Eline Kersten

The work of Eline Kersten is part of Exploded View

Eline Kersten 2
Eline Kersten
Eline Kersten 3

Humming Trees

Trees are living fossils. Through their slow but gradual growth, small birches can become giants over time. However, trees grow better together in a forest than alone. A forest protects: through an underground network, trees exchange information and nutrients. But can we (mankind) recognize and perhaps even hear this exchange? Can we learn from the way trees are connected? And can we communicate with trees? In other words, can we speak about interspecies communication?

Since some years, the world is captivated by yoga, mindfulness and meditation. On a daily basis, many people meditate during group sessions or alone at home, as a way to include quiet and stillness in one’s busy life. An often-done meditation is the so called ‘tree meditation’, which is meant for grounding, and in which the meditator becomes a tree. The body becomes the bark of the tree; from the feet grow roots deep into the ground; the arms stretch out like branches that are strengthened by daylight. It’s an everyday example of the way in which we identify with trees. In the Amstelpark, everyday one can find groups meditating together between the trees of the former Floriade park. What do trees tell our subconscious in this location?

After having done further research I came across the world tree, the Yggdrasil, via the Axis Mundi. Originating from Norwegian and Icelandic mythology, it is the symbol of an endless ramification of all that is. According to tradition, the Yggdrasil is an enormous taxus carrying various worlds and beings in it. I am mainly interested in the world tree as the highest point in the cosmos, as the center of all directions and above all, the physical connection between the underworld, the human world and the upper world.

I see the project in the Amstelpark as an extension of my project in the Via Appia park, where I focus on a soil boring showcasing the different historical layers through geology. I see the tree as a positive boring, dealing with history in its own way. In the famous work ‘7000 oaks’ by Joseph Beuys I see a parallel. For the Documenta of 1982, he made a proposal for an artwork with 7000 oaks in the city, with a volcanic stone accompanying each tree. In the following years he completed the work until he died. In this work he borrows the anthroposophical ideas of Rudolph Steiner of the four cosmic concepts, and alludes to the slow transformation of basalt into an oak.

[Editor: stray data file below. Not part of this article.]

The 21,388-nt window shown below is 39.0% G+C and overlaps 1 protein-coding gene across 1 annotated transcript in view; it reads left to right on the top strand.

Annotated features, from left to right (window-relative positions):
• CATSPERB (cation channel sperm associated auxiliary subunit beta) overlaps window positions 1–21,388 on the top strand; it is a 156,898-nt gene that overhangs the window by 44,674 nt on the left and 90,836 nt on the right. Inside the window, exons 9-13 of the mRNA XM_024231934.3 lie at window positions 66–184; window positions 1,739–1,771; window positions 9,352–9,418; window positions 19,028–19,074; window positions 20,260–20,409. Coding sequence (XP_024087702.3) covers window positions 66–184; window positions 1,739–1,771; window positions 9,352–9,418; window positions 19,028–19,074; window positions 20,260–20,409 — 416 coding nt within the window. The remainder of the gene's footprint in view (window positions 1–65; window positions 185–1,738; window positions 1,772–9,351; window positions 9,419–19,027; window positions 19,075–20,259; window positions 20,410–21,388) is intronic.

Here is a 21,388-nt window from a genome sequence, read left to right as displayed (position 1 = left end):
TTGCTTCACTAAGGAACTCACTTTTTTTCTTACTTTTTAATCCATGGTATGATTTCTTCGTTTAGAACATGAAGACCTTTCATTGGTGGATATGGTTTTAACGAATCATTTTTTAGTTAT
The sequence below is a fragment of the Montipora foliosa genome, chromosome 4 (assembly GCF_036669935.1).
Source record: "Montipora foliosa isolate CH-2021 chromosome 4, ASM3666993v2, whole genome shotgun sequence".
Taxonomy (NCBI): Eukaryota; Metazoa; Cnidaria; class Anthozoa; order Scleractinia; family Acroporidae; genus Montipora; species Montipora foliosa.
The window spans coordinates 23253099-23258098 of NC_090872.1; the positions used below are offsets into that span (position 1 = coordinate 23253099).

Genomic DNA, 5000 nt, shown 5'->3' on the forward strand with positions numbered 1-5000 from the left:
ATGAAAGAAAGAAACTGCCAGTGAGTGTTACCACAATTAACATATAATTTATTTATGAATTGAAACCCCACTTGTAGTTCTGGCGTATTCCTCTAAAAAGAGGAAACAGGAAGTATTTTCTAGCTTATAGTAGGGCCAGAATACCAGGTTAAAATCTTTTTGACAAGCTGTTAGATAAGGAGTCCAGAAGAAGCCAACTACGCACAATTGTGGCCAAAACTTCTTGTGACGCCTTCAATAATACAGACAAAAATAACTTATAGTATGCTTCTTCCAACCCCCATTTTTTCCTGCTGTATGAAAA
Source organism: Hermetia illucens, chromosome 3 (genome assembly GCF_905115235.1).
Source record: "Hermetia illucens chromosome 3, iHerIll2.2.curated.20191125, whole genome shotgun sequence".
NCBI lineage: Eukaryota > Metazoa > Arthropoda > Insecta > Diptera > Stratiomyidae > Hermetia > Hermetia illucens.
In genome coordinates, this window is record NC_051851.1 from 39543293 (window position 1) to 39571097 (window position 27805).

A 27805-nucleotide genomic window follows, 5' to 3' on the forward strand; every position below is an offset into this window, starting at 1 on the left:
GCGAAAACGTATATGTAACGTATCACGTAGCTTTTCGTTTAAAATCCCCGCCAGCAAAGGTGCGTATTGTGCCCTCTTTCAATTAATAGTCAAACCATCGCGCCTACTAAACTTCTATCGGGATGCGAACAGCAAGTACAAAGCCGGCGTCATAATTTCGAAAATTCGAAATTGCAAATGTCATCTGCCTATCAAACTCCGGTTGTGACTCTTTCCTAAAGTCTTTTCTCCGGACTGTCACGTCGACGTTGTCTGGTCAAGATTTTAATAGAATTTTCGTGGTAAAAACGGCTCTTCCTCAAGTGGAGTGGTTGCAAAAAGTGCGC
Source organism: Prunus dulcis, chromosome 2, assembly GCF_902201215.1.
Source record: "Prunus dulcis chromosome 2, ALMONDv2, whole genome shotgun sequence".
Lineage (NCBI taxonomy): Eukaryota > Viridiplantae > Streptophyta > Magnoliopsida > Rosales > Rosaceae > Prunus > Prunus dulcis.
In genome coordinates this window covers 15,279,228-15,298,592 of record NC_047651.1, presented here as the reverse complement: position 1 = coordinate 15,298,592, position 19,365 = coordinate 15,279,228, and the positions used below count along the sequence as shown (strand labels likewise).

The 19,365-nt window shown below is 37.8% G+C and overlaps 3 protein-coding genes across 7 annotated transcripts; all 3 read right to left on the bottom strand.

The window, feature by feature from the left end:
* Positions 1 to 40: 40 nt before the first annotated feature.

In the coming months, I am going to look for the Yggdrasil or world tree in the Amstelpark by making an audio work with mostly spoken word, which can be heard at different trees in the park. Furthermore, Norwegian mythology will play a role in the work, such as the myth of Daphne, who turns into a laurel before Apollo can violate her, or Cyparissus, who is turned into a cypress to grief for eternity over the deer that he killed. Using an app and headphones, the visitor will be able to navigate through the park and thus discover the microstories hidden in the world tree of the Amstelpark.

 


 

Eline Kersten (1994, Maastricht) graduated from a Bachelor’s degree in Fine Arts, after which she undertook an MFA in Curating at Goldsmiths University in London. Currently she is living in Amsterdam, where she works as an independent curator and artist. At the moment, she is developing a series of events with sound artists in multiple botanical gardens in the Netherlands, which are planned to take place in summer 2019. She has exhibited internationally, including at the BienalSur (Buenos Aires); Dak’Art (Dakar); De Brakke Grond (Amsterdam); Hohensalzburg (Salzburg). She has also curated exhibitions and events internationally, at Cubitt Gallery (London); Gorwiden38 (Zürich); Greylight Projects (Brussels); Schunck* (Heerlen), among others. She furthermore co-founded the collective Nowhere, which offers a platform to recently graduated artists, curators and writers through the publication of online zines.

www.elinekersten.nl
www.nowherecollective.org

artist